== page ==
Freehold v Leasehold explained

keysIf you’re thinking of buying a property, it’s easy to overlook one of the most important considerations – whether it’s freehold or leasehold.

But there are many differences between the two and particularly if it’s leasehold, then there are some crucial factors to take into account.

What’s the difference between freehold and leasehold?

When you buy a freehold property, you own it outright which includes the land it’s built on. That means you’re responsible for maintaining the building and the land and all related costs. Most houses tend to be freehold.

With leasehold, you own the property – but not the land it’s built on for the length of time remaining on the lease. When that expires, the property is returned to its freehold owner.

In reality, most leasehold properties are sold before the lease expires because they’re usually long-term – often 90 or 120 years. Nevertheless, the length of time left on a lease still has important implications; we’ll come on to explore that.

As well as the cost of buying the property – you’ll also have to pay additional charges. These usually include ground rent and service charges, which are paid to the freehold owner landlord.

Many flats and maisonettes are leasehold.

What to look out for?

With freehold, the situation’s fairly simple. As well as budgeting for your monthly mortgage payments, you also have to factor in repairs and maintenance, as and when they’re needed.

With leasehold it’s more complicated.

For a start, you need to consider how long is left on the lease. Not only will this affect the sell-on value of the property, it also makes a big difference when it comes to getting a mortgage.

Leasehold properties decline in value as the term of the lease goes down and leases of zero years are effectively worthless. The general view is to approach leases of 80 years or less with caution and to get advice on your options. That said, you can negotiate an extension to a lease – provided you qualify to do so.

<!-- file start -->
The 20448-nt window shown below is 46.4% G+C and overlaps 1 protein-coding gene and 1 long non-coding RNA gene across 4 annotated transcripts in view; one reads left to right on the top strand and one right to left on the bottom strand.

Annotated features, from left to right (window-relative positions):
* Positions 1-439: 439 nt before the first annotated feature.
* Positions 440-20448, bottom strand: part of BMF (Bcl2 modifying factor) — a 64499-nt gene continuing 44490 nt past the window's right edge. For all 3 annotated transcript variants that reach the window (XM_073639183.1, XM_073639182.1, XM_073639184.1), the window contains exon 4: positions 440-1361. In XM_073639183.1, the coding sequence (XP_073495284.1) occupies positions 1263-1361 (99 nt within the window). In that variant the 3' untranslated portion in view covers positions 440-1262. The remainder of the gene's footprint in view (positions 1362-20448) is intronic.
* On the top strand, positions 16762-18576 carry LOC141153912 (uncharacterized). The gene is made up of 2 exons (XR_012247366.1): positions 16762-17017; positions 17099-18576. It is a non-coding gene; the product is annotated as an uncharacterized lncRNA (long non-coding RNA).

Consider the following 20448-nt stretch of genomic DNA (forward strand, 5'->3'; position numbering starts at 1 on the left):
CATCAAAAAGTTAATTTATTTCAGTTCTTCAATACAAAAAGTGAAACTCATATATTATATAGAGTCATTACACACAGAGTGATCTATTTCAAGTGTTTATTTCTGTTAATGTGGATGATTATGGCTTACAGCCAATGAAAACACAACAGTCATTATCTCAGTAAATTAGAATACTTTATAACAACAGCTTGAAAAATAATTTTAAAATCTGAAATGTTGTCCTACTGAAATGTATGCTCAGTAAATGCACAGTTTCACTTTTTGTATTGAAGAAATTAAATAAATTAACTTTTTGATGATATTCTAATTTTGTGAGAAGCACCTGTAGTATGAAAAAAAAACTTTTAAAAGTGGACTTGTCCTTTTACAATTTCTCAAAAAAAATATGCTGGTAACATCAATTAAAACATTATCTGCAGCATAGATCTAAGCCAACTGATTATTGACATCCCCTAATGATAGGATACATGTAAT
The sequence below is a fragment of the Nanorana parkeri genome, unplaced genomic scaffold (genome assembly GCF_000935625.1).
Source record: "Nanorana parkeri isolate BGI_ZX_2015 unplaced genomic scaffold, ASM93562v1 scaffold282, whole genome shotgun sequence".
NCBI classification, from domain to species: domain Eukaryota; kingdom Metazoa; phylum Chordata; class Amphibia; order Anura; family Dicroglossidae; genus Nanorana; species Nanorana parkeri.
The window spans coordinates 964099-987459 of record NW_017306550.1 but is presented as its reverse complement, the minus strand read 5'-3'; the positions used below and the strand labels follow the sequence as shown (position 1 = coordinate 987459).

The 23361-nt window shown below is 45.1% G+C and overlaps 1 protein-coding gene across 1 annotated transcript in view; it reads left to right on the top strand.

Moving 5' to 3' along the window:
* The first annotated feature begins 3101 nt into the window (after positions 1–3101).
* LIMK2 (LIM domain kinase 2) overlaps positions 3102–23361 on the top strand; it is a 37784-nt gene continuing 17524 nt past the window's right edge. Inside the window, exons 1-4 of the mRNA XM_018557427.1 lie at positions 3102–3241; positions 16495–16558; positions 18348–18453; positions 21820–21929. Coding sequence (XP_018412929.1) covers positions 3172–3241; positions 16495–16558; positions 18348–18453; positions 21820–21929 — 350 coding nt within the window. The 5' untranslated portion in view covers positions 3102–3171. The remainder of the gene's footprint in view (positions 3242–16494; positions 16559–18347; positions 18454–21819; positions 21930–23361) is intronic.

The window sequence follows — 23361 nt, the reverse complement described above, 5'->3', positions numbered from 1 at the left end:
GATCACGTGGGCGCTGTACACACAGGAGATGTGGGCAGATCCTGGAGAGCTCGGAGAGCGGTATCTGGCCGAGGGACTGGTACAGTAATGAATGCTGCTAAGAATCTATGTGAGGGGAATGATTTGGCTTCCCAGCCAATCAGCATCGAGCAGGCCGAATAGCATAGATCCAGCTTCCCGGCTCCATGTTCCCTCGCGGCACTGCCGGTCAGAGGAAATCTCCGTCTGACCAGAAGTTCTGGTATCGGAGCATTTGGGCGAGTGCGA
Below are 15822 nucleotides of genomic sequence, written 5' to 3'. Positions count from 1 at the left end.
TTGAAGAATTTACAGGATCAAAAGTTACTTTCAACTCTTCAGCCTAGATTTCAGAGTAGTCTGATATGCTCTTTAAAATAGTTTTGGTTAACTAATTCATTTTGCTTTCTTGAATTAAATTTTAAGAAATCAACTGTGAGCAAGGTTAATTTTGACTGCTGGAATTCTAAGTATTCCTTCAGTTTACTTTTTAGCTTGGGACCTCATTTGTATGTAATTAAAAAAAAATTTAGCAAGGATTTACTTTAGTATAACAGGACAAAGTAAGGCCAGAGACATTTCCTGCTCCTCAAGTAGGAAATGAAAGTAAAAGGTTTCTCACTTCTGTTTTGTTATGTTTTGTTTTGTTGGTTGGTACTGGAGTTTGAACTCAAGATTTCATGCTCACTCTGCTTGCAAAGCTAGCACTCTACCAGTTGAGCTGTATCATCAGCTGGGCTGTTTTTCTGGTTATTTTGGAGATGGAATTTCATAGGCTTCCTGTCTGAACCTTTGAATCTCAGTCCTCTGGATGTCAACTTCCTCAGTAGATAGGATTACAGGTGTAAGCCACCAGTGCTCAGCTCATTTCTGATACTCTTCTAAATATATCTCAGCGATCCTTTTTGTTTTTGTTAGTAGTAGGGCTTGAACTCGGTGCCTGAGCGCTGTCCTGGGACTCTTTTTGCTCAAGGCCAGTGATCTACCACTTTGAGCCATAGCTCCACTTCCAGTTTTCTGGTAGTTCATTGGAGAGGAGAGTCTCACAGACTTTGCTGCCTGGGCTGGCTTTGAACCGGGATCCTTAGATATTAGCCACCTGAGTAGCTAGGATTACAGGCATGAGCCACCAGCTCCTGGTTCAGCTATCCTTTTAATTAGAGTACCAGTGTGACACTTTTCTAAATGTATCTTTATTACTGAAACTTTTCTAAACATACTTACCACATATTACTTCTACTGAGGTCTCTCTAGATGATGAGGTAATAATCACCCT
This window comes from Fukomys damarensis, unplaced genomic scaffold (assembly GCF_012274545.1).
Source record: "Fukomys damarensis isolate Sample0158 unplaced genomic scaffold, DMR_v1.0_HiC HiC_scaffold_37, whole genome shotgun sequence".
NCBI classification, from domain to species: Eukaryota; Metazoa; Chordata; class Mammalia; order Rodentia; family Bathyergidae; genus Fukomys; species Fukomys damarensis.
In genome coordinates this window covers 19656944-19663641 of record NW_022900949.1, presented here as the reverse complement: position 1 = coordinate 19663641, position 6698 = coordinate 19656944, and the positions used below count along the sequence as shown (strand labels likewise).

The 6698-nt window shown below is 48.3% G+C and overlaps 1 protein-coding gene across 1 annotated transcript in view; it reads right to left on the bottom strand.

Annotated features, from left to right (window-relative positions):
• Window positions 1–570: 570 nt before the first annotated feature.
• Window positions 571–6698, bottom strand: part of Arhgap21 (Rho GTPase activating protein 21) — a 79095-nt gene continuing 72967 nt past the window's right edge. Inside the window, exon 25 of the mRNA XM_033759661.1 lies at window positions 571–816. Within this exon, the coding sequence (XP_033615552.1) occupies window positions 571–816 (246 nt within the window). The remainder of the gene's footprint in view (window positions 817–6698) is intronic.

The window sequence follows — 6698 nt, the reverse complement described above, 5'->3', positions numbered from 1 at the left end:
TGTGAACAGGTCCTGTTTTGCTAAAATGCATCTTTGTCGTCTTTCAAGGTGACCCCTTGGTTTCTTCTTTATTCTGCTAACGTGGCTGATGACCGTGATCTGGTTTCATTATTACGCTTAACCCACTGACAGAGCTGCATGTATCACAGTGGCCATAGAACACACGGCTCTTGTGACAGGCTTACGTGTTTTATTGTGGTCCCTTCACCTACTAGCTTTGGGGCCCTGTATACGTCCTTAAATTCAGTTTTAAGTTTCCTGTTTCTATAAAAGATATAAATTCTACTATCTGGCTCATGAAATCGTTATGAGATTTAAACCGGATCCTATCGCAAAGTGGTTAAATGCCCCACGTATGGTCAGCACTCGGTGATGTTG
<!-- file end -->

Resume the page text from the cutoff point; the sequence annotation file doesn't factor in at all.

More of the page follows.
While you don’t own the land your leasehold property sits on, you still have to share the costs associated with it. This might include maintaining a communal garden, contributing to repairs of the roof on a block of flats, or paying electricity bills in foyer areas.

It’s usually your responsibility to repair and maintain the property itself, although you normally have to consult the landlord before carrying out work. That’s also the case if you want to make any ‘improvements’.

Support for leasehold properties owners

As you’ve seen, there are a number of considerations to take into account if you’re thinking of buying – or already own – a leasehold property. And it certainly pays to get some expert advice.

For instance, Powellslaw can help you negotiate an extension to your lease. This is particularly important if it has 80 years or less to run, although it’s wise to get advice well before this time.

If your landlord refuses to grant an extension, we can tell you if you’re eligible to challenge the decision in court and will help you deal with the legal proceedings.

Similarly, you might be entitled to take over the management of your leasehold property, or even buy it outright. In these circumstances, we can negotiate with the freeholder or bring legal proceedings to enforce these rights.

If you are looking for expert advice on any freehold or leasehold queries get in touch with our Property team by phoning 01934 623501 or email us on helpforyou@powellslaw.com

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